The recommended ratio of carbohydrates, proteins, and fats is 4:1:1, respectively. Proteins are of paramount importance for vital activity. Without them, life, growth, and development of a body are impossible. It is a plastic material for the formation of cells and intercellular substance. Proteins are constituents in hormones, immune bodies, and enzymes. They are involved in metabolism of vitamins and minerals and delivery of oxygen, lipids, carbohydrates, vitamins, hormones, and drugs by blood. The earliest manifestation of protein deficiency is the reduction of protective properties of an organism in relation to the action of adverse environmental factors. With a lack of proteins, the processes of digestion, blood formation, and activity of the endocrine glands and nervous system are disturbed, the growth and development of an organism are inhibited, the mass of muscles and liver is reduced, and trophic disorders of the skin appear.

Fats supply a body with energy, polyunsaturated fatty acids, phospholipids, and sterols. Insufficient intake of these substances may result in the impairment of the function of central nervous system, skin, kidney, and organs of vision, as well as to a decrease in the body resistance.

Carbohydrates are the main source of energy. They are necessary for ensuring metabolism. Carbohydrates stimulate absorption of proteins, contribute to normal activity of liver, muscles, nervous system, heart, and other organs.

Functioning as biological regulators of metabolism and constituents of enzymes, vitamins provide normal course of biochemical and physiological processes in a body.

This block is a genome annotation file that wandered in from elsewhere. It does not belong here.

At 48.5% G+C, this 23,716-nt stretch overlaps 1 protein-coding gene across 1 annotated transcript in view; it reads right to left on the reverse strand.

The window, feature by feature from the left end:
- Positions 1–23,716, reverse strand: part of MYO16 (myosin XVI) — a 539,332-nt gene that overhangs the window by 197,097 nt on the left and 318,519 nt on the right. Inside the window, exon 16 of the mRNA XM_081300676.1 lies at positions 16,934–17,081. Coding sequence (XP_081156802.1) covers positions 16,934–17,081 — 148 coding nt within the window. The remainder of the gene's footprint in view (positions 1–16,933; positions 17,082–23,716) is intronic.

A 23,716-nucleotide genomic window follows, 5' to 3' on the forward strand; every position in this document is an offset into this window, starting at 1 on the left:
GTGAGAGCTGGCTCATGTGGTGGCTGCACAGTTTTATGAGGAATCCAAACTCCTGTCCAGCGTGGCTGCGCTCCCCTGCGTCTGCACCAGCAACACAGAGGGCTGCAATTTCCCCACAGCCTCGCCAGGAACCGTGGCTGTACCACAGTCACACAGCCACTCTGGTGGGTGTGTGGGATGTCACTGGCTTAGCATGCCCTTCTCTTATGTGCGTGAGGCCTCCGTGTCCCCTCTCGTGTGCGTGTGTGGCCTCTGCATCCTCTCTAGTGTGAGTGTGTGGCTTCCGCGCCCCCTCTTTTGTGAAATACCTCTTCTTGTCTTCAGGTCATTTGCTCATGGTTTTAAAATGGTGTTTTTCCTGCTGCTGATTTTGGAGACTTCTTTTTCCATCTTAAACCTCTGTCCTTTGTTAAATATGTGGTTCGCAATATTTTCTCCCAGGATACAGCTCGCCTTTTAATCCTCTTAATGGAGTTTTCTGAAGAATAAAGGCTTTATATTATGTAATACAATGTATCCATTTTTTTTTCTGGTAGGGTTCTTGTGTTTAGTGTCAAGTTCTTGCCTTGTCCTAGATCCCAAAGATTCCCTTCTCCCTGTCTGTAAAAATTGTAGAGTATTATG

Minerals are vital to human body and, along with other food components, are an essential part of the diet.

Major sources of nutrients for humans are the products of animal and vegetable origin which are conventionally divided into several main groups:

  • Dairy products

  • meat

  • Fish, eggs, and products made from them

  • Bread, pasta and bakery products, cereals, and sugar

  • Oils and fats

  • Herbs, vegetables, berries, and fruit

  • Coffee, tea, cocoa, and spices

Key Terms in this Chapter

Biologically Active Substances: The chemicals that in low concentrations may affect metabolic processes in a body.

Specialized Fortifiers: Specialty feed additives designed to increase the content of certain nutrients in foods of animal origin.

Hidden Hunger: An inadequate intake of certain nutrients with a sufficient level of nutrition in general.

Balanced Diet: A physiologically complete nutrition, satisfying the needs of a body in metabolizable energy and nutrients.

Nutrients: The body’s digestible food components – proteins, fats, carbohydrates, vitamins, and minerals.

Feed Ingredients: The products of plant, animal, and synthetic origin used in animal feeding.

Fortified (Functional Foods): The food products produced using a special technology and able to fill the body’s needs for individual nutrients.

Nutrition Structure: The ratio of individual food groups in a diet.